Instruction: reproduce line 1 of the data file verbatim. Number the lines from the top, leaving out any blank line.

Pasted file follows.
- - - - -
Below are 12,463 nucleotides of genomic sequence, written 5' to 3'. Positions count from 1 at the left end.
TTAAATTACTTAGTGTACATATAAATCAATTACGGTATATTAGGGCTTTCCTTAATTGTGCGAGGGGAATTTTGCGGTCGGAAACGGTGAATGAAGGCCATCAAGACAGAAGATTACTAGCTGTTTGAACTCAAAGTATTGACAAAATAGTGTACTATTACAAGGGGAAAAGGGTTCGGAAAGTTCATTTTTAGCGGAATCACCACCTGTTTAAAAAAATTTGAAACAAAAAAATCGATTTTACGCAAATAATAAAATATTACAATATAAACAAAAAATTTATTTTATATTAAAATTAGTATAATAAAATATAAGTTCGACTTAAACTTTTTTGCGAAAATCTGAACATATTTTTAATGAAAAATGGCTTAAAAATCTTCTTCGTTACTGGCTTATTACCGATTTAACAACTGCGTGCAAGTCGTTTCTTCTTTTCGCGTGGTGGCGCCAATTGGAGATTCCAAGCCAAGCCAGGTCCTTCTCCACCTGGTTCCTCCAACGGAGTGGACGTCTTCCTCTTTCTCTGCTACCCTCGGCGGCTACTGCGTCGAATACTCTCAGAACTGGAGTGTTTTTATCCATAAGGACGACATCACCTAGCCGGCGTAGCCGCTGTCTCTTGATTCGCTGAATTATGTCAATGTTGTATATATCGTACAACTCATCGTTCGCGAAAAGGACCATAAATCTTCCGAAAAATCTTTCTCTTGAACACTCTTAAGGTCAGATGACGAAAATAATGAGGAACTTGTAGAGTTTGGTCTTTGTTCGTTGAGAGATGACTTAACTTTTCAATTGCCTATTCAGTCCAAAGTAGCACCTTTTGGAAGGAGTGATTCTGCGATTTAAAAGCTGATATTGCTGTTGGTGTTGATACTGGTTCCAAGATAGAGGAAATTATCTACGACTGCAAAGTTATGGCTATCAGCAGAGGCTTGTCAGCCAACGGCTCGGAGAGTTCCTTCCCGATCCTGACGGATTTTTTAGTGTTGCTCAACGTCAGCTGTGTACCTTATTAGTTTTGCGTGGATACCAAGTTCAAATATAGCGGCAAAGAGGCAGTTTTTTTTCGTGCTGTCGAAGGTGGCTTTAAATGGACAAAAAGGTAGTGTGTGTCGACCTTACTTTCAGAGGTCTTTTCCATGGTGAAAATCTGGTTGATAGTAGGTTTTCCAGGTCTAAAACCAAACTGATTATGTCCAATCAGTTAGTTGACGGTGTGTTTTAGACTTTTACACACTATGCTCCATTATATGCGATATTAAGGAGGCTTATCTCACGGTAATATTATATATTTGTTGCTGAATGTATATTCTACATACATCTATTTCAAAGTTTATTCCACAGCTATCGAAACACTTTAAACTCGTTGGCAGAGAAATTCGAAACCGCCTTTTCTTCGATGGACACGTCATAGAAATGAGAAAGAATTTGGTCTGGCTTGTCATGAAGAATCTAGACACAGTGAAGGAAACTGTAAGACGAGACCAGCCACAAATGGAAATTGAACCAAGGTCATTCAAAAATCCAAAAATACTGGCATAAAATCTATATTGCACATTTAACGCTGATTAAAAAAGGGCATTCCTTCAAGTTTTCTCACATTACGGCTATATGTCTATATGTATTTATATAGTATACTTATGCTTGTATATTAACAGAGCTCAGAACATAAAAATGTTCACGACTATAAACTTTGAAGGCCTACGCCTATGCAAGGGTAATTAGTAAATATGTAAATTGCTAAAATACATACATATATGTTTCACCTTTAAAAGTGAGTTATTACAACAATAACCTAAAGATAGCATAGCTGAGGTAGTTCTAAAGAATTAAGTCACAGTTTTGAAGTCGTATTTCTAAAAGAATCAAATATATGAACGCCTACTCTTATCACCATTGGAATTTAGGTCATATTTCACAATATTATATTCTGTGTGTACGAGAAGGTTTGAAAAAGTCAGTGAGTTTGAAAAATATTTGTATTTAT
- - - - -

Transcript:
Below are 12,463 nucleotides of genomic sequence, written 5' to 3'. Positions count from 1 at the left end.